A latest survey shows a new ocean area called the Rare Light Zone with over 100 new marine species, giving new details into a new area off the Bermuda coastline.
The Rare Light Zone is around 130 meters to 300 meters in dimension, and is a hotbed for marine life near the Bermuda coast. It features various flora and fauna along the axis at various levels. The zone is divided into Altiphotic, Mesophotic, Rariphotic and Bathyal Zones with each of them having their own ecosystems.
“If life in the shallower regions of the deep sea is so poorly documented it undermines confidence in our existing understanding of how the patterns of life change with depth,” said Alex Rogers, Scientific Director of the Nekton Oxford Deep Ocean Research Institute and Professor of Conservation Biology at the University of Oxford.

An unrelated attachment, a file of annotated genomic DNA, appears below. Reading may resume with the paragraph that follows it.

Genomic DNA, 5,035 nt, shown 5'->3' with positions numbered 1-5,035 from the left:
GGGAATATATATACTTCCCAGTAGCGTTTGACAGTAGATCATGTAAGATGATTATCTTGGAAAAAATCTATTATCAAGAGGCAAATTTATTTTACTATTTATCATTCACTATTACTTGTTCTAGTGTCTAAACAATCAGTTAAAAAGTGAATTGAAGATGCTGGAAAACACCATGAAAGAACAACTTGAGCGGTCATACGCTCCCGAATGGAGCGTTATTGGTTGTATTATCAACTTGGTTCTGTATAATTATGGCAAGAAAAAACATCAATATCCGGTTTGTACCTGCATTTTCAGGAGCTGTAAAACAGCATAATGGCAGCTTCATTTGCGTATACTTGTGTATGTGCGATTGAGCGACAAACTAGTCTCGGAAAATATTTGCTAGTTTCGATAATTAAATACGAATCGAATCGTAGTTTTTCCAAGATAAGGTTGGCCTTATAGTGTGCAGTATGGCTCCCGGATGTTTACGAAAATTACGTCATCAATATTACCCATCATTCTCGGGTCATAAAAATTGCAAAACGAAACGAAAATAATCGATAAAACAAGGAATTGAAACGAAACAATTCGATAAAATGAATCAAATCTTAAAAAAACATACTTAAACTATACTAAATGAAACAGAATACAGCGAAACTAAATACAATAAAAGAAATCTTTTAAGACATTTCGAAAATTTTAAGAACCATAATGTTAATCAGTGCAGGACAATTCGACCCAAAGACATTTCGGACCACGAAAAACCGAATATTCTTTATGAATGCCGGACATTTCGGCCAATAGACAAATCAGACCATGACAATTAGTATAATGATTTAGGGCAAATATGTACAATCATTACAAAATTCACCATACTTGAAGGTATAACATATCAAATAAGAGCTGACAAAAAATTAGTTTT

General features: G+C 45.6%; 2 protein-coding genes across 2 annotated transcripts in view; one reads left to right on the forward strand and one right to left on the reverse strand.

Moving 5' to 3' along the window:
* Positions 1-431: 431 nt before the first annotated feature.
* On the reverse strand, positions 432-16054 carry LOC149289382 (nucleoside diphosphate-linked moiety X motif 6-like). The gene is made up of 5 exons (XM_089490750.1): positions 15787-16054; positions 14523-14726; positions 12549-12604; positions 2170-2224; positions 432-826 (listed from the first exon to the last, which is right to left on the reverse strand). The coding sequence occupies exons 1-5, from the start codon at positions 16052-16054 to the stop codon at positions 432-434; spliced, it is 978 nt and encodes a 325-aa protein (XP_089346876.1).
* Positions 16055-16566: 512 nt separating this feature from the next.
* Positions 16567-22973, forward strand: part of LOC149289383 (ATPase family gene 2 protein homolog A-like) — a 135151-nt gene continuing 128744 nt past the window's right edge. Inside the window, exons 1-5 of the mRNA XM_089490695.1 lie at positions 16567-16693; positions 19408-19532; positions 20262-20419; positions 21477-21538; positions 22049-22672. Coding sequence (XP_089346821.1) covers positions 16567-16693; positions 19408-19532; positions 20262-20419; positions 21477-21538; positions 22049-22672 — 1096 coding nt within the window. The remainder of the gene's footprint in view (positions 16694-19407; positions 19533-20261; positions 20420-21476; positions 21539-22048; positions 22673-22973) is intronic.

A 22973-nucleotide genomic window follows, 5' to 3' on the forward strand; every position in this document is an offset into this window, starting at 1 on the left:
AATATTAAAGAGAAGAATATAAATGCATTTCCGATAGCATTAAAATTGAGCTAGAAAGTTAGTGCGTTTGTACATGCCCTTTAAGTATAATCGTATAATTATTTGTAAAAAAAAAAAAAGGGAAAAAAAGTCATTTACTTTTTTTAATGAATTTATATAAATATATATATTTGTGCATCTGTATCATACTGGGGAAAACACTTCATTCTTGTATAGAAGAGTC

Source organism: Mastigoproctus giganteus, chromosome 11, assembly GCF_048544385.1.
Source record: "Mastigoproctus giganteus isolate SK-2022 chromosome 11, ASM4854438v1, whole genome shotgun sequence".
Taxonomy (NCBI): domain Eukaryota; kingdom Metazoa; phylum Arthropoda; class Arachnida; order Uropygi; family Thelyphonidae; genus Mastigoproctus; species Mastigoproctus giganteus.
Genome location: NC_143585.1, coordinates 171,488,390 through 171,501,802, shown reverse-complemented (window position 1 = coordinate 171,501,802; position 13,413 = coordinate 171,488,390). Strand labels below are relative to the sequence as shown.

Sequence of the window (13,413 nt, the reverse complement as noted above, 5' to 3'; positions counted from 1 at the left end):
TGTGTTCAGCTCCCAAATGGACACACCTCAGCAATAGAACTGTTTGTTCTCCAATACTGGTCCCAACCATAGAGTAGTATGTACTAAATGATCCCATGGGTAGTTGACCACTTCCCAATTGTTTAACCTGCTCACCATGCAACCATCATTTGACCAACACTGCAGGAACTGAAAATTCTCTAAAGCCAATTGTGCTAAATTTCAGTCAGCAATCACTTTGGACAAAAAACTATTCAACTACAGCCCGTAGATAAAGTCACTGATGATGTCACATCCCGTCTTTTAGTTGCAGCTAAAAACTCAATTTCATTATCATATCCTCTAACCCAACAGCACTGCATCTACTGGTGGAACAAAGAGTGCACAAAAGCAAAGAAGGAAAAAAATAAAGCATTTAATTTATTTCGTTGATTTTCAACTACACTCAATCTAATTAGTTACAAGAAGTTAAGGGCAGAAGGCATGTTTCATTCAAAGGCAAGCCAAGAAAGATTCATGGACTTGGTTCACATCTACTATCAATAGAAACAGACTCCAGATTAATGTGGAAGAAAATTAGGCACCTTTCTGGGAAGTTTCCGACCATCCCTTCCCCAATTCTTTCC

The latest discovery may change the standard study of life forms, and might be the beginning of an extended research project that shows the diversity of the area and reveals many more things about ocean life.
“Considering the Bermuda waters have been comparatively well studied for many decades, we certainly weren’t expecting such a large number and diversity of new species…These discoveries are evidence of how little we know and how important it is to document this unknown frontier to ensure that its future is protected,” added professor Rogers.
“As a future-focused, innovative insurance and reinsurance company, we at XL Catlin believe that preparing for emerging and unknown risks is imperative,” read a statement by Government of Bermuda, CEO of XL Bermuda Ltd/Insurance Patrick Tannock.
While the new discovery of Rare Light Zone may just begin to scratch the surface of the richness that this oceanic area offer and may be a new beginning of advancement of marine science study.